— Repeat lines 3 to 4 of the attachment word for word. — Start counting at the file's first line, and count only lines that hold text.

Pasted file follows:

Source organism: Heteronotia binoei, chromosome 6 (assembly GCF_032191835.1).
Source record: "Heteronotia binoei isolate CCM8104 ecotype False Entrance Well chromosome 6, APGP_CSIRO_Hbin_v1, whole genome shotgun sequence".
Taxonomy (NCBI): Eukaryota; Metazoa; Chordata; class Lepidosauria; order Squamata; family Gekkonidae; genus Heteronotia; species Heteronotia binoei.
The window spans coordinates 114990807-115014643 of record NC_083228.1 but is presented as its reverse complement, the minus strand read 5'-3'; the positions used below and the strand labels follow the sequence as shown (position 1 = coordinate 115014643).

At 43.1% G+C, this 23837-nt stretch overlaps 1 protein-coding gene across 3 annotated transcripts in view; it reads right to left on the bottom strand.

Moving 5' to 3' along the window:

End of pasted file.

Taxonomy (NCBI): Eukaryota; Metazoa; Chordata; class Lepidosauria; order Squamata; family Gekkonidae; genus Heteronotia; species Heteronotia binoei.
The window spans coordinates 114990807-115014643 of record NC_083228.1 but is presented as its reverse complement, the minus strand read 5'-3'; the positions used below and the strand labels follow the sequence as shown (position 1 = coordinate 115014643).